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It’s one thing to strike out on a trail with a buddy in tow. In fact, having a friend along on a hike or ride is highly recommended for a slew of reasons spanning from safety to snacks. But it’s equally important to keep the engagement rolling beyond the friend group. When you’re out on the trail and see an unfamiliar face, reaching out can make or break someone’s day. Here are four ways to be a better friend on the trail, with your crew, and to strangers alike.

By Lucy Higgins • May 13, 2022

Be Prepared 

We all have the “mom friend” of the group—they’ve packed an extra water bottle, sunscreen, an energy bar for themselves and for you, and they’re happy to share. While we’re not saying you have to go full June Cleaver, a little extra preparation goes a long way. This can look like remembering extra layers and a med kit, but it also means checking out the weather forecast, the estimated time to complete your route, and even GPSing getting to the trailhead. Prepping for your day (or days) takes some stress out of the trip, allowing you to focus more on just having a good time. A huge bonus: If you run into a group less prepared than you or in need of some help, you’ll be able to extend a hand. 

Don’t Be a Grump 

It’s really that simple. Energy is contagious, and a sour attitude can quickly shift a group dynamic from functional to failing. Likewise, if you notice someone in your party is starting to get cranky, it may be time to regroup—have you stopped for a water or food break recently? For how long have you been in the sun? Sometimes all it takes is a five-minute break to recoup and recalibrate. And, if you see another crew approaching, make sure to give them the trail user’s classic wave and a smile at the very least. It’ll go a long way.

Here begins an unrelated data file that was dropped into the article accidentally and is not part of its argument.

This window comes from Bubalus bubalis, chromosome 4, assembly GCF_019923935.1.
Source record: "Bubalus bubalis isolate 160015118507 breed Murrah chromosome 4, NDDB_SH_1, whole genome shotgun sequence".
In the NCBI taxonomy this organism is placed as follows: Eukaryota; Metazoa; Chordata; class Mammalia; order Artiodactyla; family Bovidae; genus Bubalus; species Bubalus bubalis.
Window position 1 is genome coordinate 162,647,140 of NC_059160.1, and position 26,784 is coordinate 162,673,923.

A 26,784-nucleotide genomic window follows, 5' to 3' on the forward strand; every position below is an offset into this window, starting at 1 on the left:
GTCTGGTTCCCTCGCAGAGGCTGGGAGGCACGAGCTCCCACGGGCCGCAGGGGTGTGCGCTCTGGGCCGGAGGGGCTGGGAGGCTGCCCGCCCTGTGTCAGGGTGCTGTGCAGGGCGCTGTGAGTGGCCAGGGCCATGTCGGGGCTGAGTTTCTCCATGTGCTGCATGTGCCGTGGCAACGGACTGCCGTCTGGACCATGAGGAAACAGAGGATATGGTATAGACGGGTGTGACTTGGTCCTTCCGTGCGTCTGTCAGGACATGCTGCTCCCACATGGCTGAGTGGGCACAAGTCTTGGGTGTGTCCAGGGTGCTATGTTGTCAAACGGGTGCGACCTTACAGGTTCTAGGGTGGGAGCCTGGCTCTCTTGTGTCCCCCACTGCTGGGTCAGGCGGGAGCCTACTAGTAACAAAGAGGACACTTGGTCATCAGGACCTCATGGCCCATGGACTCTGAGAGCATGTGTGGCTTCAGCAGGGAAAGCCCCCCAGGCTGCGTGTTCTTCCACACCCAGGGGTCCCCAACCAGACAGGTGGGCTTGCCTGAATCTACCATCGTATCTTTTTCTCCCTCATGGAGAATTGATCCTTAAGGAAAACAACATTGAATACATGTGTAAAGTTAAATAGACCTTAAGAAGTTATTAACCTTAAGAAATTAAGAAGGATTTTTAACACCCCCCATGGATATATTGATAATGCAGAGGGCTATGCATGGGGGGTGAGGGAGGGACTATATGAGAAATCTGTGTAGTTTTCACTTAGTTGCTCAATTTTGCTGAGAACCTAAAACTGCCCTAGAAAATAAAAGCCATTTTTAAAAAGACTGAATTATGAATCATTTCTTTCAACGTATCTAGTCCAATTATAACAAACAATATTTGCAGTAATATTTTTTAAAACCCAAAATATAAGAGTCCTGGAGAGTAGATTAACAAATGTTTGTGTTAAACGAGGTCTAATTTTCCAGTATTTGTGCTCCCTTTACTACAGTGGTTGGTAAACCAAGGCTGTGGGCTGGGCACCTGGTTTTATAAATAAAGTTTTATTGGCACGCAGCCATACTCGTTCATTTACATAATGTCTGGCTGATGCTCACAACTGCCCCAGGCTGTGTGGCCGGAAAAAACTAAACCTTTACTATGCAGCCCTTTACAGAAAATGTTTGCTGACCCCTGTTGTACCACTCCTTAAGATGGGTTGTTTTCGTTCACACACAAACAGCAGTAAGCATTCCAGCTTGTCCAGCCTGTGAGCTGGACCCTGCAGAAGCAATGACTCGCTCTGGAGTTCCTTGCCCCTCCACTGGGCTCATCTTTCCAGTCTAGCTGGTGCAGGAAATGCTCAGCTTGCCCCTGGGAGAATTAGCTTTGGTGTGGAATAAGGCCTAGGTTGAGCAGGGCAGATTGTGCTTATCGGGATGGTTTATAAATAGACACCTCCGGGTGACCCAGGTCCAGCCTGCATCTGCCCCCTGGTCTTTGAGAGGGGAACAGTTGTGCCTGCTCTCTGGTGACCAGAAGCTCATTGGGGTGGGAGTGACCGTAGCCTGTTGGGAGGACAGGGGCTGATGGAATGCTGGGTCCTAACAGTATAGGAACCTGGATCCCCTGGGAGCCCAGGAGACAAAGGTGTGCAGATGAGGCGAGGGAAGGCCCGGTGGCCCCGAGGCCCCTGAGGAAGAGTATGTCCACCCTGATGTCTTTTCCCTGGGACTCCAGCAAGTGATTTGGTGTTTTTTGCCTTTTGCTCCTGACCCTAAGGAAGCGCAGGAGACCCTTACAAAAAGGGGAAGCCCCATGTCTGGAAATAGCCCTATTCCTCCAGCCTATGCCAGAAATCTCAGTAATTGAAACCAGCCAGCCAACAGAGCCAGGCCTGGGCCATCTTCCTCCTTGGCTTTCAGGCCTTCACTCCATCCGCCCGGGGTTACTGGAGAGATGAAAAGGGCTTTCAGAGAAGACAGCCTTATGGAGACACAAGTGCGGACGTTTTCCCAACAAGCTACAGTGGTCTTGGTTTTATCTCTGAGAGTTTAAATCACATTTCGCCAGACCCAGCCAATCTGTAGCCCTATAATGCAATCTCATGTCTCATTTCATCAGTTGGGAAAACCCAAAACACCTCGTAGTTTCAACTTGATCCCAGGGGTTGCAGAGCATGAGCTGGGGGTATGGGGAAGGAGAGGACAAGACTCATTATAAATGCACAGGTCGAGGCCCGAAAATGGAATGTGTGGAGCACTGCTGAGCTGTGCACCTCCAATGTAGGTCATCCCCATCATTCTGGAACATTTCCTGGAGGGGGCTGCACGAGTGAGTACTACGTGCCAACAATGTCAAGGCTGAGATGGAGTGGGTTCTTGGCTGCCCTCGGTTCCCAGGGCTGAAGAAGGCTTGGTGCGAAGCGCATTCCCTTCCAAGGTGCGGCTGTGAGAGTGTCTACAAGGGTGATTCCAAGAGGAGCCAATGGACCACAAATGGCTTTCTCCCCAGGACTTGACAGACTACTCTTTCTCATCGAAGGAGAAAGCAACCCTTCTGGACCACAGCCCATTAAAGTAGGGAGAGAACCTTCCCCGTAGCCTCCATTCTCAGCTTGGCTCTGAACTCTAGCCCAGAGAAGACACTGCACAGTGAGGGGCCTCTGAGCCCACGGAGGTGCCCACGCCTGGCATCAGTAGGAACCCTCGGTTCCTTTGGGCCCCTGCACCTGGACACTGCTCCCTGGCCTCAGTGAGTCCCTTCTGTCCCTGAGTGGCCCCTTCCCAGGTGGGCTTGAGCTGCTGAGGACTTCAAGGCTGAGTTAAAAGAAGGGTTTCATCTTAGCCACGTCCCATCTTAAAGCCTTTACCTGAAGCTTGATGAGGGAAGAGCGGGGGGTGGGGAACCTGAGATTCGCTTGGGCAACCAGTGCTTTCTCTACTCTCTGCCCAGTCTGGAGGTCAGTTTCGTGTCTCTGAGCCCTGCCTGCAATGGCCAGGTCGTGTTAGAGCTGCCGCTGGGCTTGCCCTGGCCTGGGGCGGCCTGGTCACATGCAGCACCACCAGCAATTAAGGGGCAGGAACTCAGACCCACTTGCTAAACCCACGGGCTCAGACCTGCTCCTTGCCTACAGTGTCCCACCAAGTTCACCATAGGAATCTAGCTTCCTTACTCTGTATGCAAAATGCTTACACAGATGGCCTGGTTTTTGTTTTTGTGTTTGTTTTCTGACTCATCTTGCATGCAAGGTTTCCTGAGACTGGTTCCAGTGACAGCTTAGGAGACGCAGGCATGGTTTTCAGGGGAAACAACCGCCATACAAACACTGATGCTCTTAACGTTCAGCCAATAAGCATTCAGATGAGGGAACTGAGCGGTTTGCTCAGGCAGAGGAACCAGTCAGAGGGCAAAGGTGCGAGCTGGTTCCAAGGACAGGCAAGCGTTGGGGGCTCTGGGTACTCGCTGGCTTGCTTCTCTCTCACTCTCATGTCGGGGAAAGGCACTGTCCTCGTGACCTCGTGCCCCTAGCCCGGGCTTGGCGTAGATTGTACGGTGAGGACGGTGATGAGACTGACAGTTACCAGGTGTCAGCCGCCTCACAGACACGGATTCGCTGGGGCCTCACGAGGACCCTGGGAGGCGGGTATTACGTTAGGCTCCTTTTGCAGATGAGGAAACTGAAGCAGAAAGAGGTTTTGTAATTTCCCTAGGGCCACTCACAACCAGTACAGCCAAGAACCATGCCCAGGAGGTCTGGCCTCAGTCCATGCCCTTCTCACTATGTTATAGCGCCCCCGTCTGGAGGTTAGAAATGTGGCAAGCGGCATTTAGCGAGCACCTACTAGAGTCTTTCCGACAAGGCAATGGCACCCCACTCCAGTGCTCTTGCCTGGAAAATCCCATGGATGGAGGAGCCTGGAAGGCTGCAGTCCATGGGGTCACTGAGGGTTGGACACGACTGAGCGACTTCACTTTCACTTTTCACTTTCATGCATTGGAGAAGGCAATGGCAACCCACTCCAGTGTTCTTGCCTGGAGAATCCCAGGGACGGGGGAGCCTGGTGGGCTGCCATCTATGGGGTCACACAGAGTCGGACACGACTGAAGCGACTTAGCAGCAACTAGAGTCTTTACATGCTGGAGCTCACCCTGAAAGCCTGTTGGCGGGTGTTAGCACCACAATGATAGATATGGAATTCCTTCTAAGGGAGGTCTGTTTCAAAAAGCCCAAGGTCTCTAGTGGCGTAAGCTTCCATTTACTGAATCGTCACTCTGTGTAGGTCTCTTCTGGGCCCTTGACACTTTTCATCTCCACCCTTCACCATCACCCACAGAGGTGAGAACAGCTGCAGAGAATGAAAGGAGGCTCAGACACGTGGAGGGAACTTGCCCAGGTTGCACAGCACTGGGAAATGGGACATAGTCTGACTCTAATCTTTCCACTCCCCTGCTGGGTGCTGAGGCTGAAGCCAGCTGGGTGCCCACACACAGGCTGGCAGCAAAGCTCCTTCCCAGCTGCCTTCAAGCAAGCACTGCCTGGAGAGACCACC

See Something, Say Something 

If you notice a group heading onto a closed trail or building a cairn where they’re shouldn’t be one, that’s the time to speak up. Same goes for if someone in your circle is doing something that doesn’t align with proper trail use. A good friend of the trail is someone who brings up tricky topics, whether that’s to your friends or to a party passing by. It’s never easy to engage in conversations when you feel like someone is acting inappropriately, but, often, folks genuinely don’t realize they’re making a mistake. A quick heads up can save them the embarrassment from committing the same trail faux pas in the future or worse—getting themselves into a dangerous situation they were unintentionally walking into.  

Respect the Biggest Friend of All 

That would be the Earth. It’s a simple symbiotic relationship: You take care of her, and she takes care of you. On a trail, that translates to basic kindnesses, like not littering, staying on the trail, and staying home when the trails are too muddy. Consider going a step farther and contributing to local organization’s trail maintenance days to really give back. After all, having a healthy ecosystem and safe trail systems are the whole reasons you’re out there in the first place, right? 

For more tips and resources, check out the Trails are Common Ground Trail User Resource Page